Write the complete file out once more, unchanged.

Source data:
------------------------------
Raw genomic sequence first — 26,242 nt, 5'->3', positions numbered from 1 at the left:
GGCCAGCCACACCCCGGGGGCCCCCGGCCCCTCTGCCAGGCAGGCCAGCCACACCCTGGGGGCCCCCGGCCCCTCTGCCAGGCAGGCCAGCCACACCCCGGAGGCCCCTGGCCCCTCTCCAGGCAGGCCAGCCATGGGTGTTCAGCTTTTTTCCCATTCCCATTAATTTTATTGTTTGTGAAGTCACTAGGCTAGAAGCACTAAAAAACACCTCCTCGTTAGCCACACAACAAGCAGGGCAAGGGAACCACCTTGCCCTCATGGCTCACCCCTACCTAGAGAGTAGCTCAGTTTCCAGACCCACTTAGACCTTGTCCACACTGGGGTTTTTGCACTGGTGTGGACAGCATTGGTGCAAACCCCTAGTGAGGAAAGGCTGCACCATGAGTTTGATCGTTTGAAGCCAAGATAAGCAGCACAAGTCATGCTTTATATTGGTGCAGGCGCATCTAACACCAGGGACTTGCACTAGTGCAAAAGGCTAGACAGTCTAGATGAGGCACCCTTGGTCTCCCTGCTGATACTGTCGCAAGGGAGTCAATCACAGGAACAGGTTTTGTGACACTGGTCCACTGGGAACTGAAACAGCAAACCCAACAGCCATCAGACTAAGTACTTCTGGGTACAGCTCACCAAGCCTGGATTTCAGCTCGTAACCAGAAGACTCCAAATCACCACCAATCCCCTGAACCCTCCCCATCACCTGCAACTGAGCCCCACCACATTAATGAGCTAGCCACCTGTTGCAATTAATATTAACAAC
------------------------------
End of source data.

Raw genomic sequence first — 26,242 nt, 5'->3', positions numbered from 1 at the left:
GGCCAGCCACACCCCGGGGGCCCCCGGCCCCTCTGCCAGGCAGGCCAGCCACACCCTGGGGGCCCCCGGCCCCTCTGCCAGGCAGGCCAGCCACACCCCGGAGGCCCCTGGCCCCTCTCCAGGCAGGCCAGCCATGGGTGTTCAGCTTTTTTCCCATTCCCATTAATTTTATTGTTTGTGAAGTCACTAGGCTAGAAGCACTAAAAAACACCTCCTCGTTAGCCACACAACAAGCAGGGCAAGGGAACCACCTTGCCCTCATGGCTCACCCCTACCTAGAGAGTAGCTCAGTTTCCAGACCCACTTAGACCTTGTCCACACTGGGGTTTTTGCACTGGTGTGGACAGCATTGGTGCAAACCCCTAGTGAGGAAAGGCTGCACCATGAGTTTGATCGTTTGAAGCCAAGATAAGCAGCACAAGTCATGCTTTATATTGGTGCAGGCGCATCTAACACCAGGGACTTGCACTAGTGCAAAAGGCTAGACAGTCTAGATGAGGCACCCTTGGTCTCCCTGCTGATACTGTCGCAAGGGAGTCAATCACAGGAACAGGTTTTGTGACACTGGTCCACTGGGAACTGAAACAGCAAACCCAACAGCCATCAGACTAAGTACTTCTGGGTACAGCTCACCAAGCCTGGATTTCAGCTCGTAACCAGAAGACTCCAAATCACCACCAATCCCCTGAACCCTCCCCATCACCTGCAACTGAGCCCCACCACATTAATGAGCTAGCCACCTGTTGCAATTAATATTAACAAC